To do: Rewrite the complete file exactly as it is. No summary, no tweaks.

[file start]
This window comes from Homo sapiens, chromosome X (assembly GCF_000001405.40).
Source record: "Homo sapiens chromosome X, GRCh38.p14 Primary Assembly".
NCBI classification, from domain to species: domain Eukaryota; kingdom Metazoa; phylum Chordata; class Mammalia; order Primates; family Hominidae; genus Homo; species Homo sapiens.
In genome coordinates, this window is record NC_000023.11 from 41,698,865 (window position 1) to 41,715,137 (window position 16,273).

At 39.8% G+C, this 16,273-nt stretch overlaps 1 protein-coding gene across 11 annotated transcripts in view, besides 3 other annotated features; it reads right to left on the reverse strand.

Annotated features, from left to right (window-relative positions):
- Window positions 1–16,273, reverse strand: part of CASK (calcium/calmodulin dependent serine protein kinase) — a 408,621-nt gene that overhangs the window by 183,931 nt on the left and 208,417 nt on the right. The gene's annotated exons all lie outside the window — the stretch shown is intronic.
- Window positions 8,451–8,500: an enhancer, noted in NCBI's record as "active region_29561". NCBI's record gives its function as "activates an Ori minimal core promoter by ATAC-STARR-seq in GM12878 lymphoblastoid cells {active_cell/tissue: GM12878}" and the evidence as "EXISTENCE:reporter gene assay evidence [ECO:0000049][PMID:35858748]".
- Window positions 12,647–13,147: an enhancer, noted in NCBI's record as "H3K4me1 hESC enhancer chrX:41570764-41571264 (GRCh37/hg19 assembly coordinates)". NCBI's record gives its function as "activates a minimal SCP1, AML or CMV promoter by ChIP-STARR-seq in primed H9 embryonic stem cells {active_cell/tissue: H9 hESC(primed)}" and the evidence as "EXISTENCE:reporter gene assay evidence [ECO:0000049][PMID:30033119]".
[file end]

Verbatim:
This window comes from Homo sapiens, chromosome X (assembly GCF_000001405.40).
Source record: "Homo sapiens chromosome X, GRCh38.p14 Primary Assembly".
NCBI classification, from domain to species: domain Eukaryota; kingdom Metazoa; phylum Chordata; class Mammalia; order Primates; family Hominidae; genus Homo; species Homo sapiens.
In genome coordinates, this window is record NC_000023.11 from 41,698,865 (window position 1) to 41,715,137 (window position 16,273).

At 39.8% G+C, this 16,273-nt stretch overlaps 1 protein-coding gene across 11 annotated transcripts in view, besides 3 other annotated features; it reads right to left on the reverse strand.

Annotated features, from left to right (window-relative positions):
- Window positions 1–16,273, reverse strand: part of CASK (calcium/calmodulin dependent serine protein kinase) — a 408,621-nt gene that overhangs the window by 183,931 nt on the left and 208,417 nt on the right. The gene's annotated exons all lie outside the window — the stretch shown is intronic.
- Window positions 8,451–8,500: an enhancer, noted in NCBI's record as "active region_29561". NCBI's record gives its function as "activates an Ori minimal core promoter by ATAC-STARR-seq in GM12878 lymphoblastoid cells {active_cell/tissue: GM12878}" and the evidence as "EXISTENCE:reporter gene assay evidence [ECO:0000049][PMID:35858748]".
- Window positions 12,647–13,147: an enhancer, noted in NCBI's record as "H3K4me1 hESC enhancer chrX:41570764-41571264 (GRCh37/hg19 assembly coordinates)". NCBI's record gives its function as "activates a minimal SCP1, AML or CMV promoter by ChIP-STARR-seq in primed H9 embryonic stem cells {active_cell/tissue: H9 hESC(primed)}" and the evidence as "EXISTENCE:reporter gene assay evidence [ECO:0000049][PMID:30033119]".